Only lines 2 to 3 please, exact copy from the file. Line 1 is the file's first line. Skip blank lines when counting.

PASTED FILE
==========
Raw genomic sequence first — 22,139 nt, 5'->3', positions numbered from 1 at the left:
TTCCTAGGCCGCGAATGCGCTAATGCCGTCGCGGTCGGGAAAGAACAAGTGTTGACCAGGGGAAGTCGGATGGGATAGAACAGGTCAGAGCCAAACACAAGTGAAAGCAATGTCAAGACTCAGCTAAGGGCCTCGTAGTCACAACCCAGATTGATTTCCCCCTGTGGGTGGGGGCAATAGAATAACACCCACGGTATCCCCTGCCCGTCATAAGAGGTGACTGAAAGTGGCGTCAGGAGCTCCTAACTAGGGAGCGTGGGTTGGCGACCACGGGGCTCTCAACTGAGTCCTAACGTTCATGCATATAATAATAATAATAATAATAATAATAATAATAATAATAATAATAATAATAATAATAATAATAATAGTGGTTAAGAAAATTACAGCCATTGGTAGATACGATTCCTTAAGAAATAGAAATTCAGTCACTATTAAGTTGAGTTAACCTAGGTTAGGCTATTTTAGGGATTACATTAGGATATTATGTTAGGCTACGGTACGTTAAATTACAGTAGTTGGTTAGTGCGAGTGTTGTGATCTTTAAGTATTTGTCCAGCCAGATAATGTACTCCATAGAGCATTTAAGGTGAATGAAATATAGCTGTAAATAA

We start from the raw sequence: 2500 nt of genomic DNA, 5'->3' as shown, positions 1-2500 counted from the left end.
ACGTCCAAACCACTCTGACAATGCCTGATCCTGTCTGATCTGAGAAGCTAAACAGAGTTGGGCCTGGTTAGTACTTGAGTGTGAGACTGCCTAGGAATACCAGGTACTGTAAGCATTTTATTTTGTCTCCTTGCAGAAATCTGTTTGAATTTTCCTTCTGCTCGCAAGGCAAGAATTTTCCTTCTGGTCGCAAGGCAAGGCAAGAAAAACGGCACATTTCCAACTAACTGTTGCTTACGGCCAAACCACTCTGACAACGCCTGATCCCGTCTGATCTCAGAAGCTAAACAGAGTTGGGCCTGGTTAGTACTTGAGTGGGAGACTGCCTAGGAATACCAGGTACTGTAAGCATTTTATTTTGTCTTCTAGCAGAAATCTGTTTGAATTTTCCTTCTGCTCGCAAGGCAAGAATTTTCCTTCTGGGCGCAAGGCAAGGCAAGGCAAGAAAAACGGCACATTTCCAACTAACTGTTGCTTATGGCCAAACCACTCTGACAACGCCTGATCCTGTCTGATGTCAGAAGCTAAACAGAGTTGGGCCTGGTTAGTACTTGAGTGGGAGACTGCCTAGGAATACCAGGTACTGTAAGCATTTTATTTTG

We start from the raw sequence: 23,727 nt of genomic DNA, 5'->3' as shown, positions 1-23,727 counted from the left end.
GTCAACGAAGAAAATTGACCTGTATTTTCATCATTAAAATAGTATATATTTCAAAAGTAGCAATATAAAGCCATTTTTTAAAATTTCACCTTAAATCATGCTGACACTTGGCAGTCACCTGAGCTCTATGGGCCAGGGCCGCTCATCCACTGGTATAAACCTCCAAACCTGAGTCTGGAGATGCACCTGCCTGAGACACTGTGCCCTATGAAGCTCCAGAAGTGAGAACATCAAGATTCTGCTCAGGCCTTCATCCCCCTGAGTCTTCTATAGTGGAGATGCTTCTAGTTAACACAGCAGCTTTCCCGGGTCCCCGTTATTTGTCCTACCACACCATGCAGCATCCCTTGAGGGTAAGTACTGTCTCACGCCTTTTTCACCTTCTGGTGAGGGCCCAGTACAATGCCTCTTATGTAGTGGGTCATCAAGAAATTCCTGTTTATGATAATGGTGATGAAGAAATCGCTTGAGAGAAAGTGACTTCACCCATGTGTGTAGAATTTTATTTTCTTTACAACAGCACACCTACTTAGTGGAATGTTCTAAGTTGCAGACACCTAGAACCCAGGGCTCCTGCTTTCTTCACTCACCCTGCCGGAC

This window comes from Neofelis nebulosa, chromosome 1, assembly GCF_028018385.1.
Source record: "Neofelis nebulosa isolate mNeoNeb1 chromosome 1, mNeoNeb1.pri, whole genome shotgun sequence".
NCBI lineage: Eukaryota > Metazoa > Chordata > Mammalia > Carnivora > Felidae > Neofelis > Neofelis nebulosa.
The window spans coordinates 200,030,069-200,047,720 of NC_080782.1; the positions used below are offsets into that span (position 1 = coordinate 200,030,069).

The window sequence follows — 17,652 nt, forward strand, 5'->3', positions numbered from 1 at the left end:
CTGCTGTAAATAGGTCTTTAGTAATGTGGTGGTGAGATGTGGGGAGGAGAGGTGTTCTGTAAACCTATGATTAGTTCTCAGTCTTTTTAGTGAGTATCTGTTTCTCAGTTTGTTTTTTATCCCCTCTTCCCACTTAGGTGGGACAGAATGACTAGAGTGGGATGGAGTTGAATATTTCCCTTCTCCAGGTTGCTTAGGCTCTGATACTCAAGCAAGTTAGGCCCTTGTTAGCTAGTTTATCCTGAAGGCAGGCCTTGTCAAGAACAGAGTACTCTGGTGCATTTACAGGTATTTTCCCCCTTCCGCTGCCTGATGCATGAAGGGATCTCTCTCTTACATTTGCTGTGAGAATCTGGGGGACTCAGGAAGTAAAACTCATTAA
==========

TTCCTAGGCCGCGAATGCGCTAATGCCGTCGCGGTCGGGAAAGAACAAGTGTTGACCAGGGGAAGTCGGATGGGATAGAACAGGTCAGAGCCAAACACAAGTGAAAGCAATGTCAAGACTCAGCTAAGGGCCTCGTAGTCACAACCCAGATTGATTTCCCCCTGTGGGTGGGGGCAATAGAATAACACCCACGGTATCCCCTGCCCGTCATAAGAGGTGACTGAAAGTGGCGTCAGGAGCTCCTAACTAGGGAGCGTGGGTTGGCGACCACGGGGCTCTCAACTGAGTCCTAACGTTCATGCATATAATAATAATAATAATAATAATAATAATAATAATAATAATAATAATAATAATAATAATAATAATAGTGGTTAAGAAAATTACAGCCATTGGTAGATACGATTCCTTAAGAAATAGAAATTCAGTCACTATTAAGTTGAGTTAACCTAGGTTAGGCTATTTTAGGGATTACATTAGGATATTATGTTAGGCTACGGTACGTTAAATTACAGTAGTTGGTTAGTGCGAGTGTTGTGATCTTTAAGTATTTGTCCAGCCAGATAATGTACTCCATAGAGCATTTAAGGTGAATGAAATATAGCTGTAAATAA

We start from the raw sequence: 2500 nt of genomic DNA, 5'->3' as shown, positions 1-2500 counted from the left end.